Historically huge to begin with, economic stimulus legislation is growing larger by the day in the Senate, where the addition of a new tax break for homebuyers sent the price tag well past $900 billion.
"It is time to fix housing first," Sen. Johnny Isakson, R-Ga., said Wednesday night as the Senate agreed without controversy to add the new tax break to the stimulus measure, at an estimated cost of nearly $19 billion.
The tax break was the most notable attempt to date to add help for the crippled housing industry and gave Republicans a victory as they work to remake the legislation more to their liking.
Democratic leaders hope for Senate passage of the legislation by Friday at the latest, although prospects appear to hinge on crafting a series of spending reductions that would make the bill more palatable to centrists in both parties.
Three swing-vote senators met with President Barack Obama at the White House on Wednesday to discuss possible cutbacks, but they declined to discuss details of their talks. Obama has made the legislation a cornerstone of his recovery plan.
For their part, Senate Republicans signaled they would persist in their efforts to reduce spending in the measure, to add tax cuts and reduce the cost of mortgages for millions of homeowners.
Officials figures were unavailable, but it appeared that the measure carried a price tag of more than $920 billion, making it bigger than the financial industry bailout that passed last year and as large as any measure in memory.
Despite bipartisan concerns about the cost, Republicans failed in a series of attempts on Wednesday to cut back the bill’s size.
The most sweeping proposal, advanced by Sen. Jim DeMint, R-S.C., would have eliminated all the spending and replaced it with a series of tax cuts. It was defeated 61-36.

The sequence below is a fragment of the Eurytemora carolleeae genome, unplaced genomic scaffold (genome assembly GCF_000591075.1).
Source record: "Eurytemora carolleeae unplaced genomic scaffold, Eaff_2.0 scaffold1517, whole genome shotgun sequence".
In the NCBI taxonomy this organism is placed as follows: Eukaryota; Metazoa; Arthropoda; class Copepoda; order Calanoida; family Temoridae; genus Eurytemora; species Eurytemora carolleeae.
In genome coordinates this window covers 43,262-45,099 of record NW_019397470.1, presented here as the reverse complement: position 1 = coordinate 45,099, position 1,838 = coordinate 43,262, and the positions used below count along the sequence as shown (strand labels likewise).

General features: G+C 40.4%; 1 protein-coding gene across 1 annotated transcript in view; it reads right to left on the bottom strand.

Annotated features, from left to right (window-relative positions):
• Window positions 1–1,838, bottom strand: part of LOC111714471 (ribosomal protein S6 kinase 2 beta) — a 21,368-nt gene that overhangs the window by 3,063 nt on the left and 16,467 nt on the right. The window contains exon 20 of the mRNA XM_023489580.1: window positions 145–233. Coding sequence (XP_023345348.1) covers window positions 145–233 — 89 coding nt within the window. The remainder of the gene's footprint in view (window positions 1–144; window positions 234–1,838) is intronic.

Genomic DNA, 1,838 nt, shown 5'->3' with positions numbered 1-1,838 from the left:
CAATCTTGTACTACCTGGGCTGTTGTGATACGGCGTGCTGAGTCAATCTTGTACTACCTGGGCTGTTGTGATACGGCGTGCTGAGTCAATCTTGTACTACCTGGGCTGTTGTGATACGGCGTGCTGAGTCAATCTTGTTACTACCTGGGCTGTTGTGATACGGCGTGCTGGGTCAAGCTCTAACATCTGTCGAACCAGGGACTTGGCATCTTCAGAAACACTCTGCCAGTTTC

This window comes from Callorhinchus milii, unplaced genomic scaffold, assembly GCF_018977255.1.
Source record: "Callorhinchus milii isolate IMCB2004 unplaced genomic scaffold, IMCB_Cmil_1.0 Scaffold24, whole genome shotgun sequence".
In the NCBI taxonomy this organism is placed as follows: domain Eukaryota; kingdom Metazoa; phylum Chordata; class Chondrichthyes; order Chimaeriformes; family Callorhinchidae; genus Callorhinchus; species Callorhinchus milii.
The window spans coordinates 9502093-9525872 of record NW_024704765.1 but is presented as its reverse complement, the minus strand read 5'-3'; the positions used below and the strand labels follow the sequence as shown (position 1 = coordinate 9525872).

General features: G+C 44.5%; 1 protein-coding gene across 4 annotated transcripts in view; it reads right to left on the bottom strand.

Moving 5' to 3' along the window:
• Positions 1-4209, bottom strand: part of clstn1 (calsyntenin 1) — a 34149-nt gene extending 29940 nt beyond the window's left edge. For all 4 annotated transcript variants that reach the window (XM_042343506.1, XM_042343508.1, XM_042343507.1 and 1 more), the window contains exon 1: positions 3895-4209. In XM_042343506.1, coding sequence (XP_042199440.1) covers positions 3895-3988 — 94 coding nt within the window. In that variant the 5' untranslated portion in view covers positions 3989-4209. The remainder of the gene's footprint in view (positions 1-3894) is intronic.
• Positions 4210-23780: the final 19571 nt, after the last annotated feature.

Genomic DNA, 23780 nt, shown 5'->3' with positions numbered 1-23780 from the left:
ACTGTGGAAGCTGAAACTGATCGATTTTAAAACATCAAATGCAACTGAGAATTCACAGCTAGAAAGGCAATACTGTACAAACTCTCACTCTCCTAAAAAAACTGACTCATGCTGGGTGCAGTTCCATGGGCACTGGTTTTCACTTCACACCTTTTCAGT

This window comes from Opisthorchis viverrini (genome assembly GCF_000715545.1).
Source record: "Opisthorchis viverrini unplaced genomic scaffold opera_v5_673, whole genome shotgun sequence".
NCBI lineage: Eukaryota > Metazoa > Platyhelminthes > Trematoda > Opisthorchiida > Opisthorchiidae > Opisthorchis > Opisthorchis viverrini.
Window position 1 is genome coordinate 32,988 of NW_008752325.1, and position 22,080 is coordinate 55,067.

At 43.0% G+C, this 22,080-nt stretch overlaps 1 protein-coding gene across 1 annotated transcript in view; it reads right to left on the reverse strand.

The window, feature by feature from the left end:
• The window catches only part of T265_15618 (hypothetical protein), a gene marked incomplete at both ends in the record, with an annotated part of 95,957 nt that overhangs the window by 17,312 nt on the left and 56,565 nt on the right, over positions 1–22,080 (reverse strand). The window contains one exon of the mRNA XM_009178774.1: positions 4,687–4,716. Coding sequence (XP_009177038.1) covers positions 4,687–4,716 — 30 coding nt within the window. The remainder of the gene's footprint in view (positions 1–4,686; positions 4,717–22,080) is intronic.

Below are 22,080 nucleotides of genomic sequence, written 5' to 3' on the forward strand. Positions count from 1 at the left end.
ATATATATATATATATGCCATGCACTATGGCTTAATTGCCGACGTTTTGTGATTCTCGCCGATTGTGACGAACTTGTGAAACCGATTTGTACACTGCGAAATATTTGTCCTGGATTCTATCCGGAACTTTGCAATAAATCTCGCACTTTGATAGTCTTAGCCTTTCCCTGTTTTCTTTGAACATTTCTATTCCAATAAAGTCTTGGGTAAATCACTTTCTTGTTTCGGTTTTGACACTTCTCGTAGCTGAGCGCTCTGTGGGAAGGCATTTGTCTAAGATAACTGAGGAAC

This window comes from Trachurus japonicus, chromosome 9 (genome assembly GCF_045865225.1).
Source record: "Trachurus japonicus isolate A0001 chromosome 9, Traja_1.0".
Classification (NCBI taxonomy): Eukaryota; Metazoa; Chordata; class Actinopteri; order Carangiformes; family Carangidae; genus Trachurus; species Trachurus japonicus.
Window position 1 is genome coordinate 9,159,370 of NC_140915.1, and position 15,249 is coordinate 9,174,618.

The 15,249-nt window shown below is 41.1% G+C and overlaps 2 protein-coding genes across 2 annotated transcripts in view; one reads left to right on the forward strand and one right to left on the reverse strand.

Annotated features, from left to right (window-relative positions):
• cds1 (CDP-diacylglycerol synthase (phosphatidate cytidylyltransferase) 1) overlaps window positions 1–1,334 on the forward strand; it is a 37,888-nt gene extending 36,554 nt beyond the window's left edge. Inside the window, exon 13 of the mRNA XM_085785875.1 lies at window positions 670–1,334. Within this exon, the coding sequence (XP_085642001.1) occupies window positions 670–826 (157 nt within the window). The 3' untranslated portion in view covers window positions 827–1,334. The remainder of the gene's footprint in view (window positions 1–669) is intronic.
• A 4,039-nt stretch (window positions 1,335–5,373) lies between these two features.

Democrats also upheld a so-called Buy American provision that requires projects financed by the measure to be built with domestically produced iron and steel.
But with Obama voicing concern about the provision, the requirement was changed to specify that U.S. international trade agreements not to be violated.
Additionally, Democrats turned back an attempt to strip out a provision that Obama has said was essential. It would provide a tax cut of up to $1,000 for working couples, including those who do not make enough to pay income taxes.
Isakson said the new tax break for homebuyers was intended to help revive the housing industry, which has virtually collapsed in the wake of a credit crisis that began last fall.
The proposal would allow a tax credit of 10 percent of the value of new or existing residences, up to a $15,000 limit. Current law provides for a $7,500 tax break but only for first-time homebuyers.
Isakson’s office said the proposal would cost the government an estimated $19 billion.
The provision was the second tax cut approved in as many days targeted to individual industries. On Tuesday, the Senate voted to give a break to consumers who buy new cars.
The House approved its own version of the bill last week.